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Choosing which long-essay question to write will be one of the last major decisions that students make for AP history this year. If a student understands all of the prompts, they should choose the topic for which they can think of the most  evidence. The reason for focusing on evidence first is simple: Three is greater than two.

As I mentioned on in my May 2nd stream “Breaking Down the LEQ (replay on the World History page) quality paragraph based on evidence can net three points on the LEQ, which will certainly be near and probably be above the average score.  A quality introduction, whether in one paragraph or two, can earn two points, one for thesis and one for context. Students should go for all five of these points if time allows, of course. But, I recommend drafting the body paragraph first, even though students will probably start their essay with a thesis and context, if they have time.

Looking at least year’s LEQ (on the last page of the Free-Response Questions), differences in evidence points accounted for more than half of the difference in the average scores of questions two (0.9/1.8). Three (1.7/3.0) and four (1.3/2.4). Generating the most evidence possible is a key to maximizing students’ LEQ scores. Not only will using two pieces effectively set up a base score of 2-3 on the LEQ, but using more evidence will help a student with contextualization and maybe even complexity.

The evidence point is usually the easiest to earn for the LEQ, and prepared students can double that point by explaining how their evidence supports an argument related to the prompt. Consider LEQ #2 from last year’s AP World History exam:

“In the period c. 600 BCE to c. 600 CE, different factors led to the emergence and spread of new religions and belief systems, including Buddhism, Christianity, and Confucianism”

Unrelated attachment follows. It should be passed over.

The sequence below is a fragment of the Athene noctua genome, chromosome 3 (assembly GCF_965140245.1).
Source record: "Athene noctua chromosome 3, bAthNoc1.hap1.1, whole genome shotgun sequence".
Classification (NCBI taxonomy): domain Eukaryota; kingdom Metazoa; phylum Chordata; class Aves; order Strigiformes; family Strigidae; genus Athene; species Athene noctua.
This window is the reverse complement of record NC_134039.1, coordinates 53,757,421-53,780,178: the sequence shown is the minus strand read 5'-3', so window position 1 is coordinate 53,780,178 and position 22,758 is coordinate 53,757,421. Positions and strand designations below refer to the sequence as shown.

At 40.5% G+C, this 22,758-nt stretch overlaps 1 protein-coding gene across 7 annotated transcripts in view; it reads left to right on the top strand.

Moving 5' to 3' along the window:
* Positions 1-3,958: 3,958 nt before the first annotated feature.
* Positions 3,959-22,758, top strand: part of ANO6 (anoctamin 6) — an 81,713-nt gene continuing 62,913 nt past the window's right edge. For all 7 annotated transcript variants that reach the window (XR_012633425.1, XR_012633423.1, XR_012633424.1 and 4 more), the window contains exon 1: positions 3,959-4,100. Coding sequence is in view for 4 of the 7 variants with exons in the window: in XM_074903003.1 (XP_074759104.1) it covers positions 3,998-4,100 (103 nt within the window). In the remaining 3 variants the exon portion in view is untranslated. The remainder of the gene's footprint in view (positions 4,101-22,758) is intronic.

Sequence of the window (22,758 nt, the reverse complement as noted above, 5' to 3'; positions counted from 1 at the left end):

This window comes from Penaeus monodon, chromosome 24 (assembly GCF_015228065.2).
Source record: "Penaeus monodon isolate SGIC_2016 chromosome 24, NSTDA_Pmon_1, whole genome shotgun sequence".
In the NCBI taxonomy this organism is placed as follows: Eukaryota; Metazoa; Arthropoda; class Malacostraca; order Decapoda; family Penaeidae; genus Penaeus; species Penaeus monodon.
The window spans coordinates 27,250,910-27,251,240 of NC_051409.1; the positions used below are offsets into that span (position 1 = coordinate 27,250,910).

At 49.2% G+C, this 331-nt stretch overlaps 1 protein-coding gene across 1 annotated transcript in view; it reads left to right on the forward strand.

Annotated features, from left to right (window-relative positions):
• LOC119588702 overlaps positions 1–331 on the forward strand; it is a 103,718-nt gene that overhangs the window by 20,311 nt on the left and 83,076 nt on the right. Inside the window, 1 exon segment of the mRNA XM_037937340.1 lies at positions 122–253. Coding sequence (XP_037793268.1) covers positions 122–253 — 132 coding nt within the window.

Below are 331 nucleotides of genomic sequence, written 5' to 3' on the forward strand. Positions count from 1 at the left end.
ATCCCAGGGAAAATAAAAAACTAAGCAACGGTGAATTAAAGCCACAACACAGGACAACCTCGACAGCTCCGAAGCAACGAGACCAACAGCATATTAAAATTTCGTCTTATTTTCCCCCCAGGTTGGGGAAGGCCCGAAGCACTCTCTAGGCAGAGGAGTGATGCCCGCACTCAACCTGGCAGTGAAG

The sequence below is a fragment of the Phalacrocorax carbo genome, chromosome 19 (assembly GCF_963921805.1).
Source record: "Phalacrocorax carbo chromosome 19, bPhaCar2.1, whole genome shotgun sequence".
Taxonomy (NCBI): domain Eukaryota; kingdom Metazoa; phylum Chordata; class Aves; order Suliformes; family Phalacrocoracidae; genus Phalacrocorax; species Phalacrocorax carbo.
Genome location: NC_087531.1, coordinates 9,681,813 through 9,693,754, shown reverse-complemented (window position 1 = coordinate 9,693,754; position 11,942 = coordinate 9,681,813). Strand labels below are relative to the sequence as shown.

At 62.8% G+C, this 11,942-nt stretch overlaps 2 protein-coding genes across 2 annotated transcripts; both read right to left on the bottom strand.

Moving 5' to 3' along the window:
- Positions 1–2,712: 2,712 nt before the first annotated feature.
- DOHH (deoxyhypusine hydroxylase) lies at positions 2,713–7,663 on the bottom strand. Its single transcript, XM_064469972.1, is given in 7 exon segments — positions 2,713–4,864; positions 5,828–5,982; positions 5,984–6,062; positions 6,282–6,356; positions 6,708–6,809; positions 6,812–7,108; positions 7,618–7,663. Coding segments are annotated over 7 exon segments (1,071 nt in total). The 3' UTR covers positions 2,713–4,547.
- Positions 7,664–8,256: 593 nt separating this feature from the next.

Develop an argument that evaluates how such factors led to the emergence or spread of one or more religions in this time period”

Here, an argument related to the prompt will involve a religion or religions and/or a factor related to them. A student could start by thinking about how religions emerged and spread, and then get specific. In order to function as evidence, facts need to be specific and relevant. For instance, with this question a student might start by identifying a religion and then considering how it emerged or spread. For instance, thinking about Confucianism, a student might remember that it began in China. “China” would not count as evidence, but something more specific, such as the Warring States Period or the Han Dynasty, would. Simply writing “The Han Dynasty in China supported Confucianism” is specific and accurate enough to count as one of the two required pieces of evidence. Next, the student would determine how or why the Han Dynasty did this, perhaps by explaining that Confucianism was an element of cultural unity supported by Han Emperors.

The student would then generate additional examples from the same religion or another. For example, they identify Christianity’s emergence and spread in the Roman Empire. Naming the Roman Empire is probably not specific enough, though it might count as context, but something specific from the Empire, such as Constantine, the Edict of Milan, or Christian martyrs would work. The student could combine these examples and their explanations into one paragraph. If the second piece of evidence is one another factor, such as trade routes, then the student has the basis for two smaller paragraphs.

Such a paragraph or paragraphs would yield a third point if the student demonstrate historical reasoning. This has two parts: showing historical thinking (causation, comparison, or analysis of continuity or change) and providing a reason. With question #2 above this requires explaining how something, such as empires, caused religions to emerge or spread. Writing “Empires caused religions to spread” is not enough, but “Religions spread within imperial societies, because some empires encouraged people to practice a particular religion in order to unite their society” would earn the point. Christianity in late Imperial Rome and Confucianism in Han would be evidence in support of this argument.

Once a student has drafted examples to be used as evidence and has an idea of how to demonstrate historical reasoning, they can either write it up or, if time allows, first write a thesis and contextualization. For more on thesis and contextualization see Kris Clancy’s excellent session (watch the replay on the Skills page. Although they might write a thesis at the top of the essay, students can benefit by designing their response from the inside out: evidence first. Moreover, students who are almost out of time after writing their DBQ should consider writing one good body paragraph with evidence and reasoning, and thus earn three valuable points.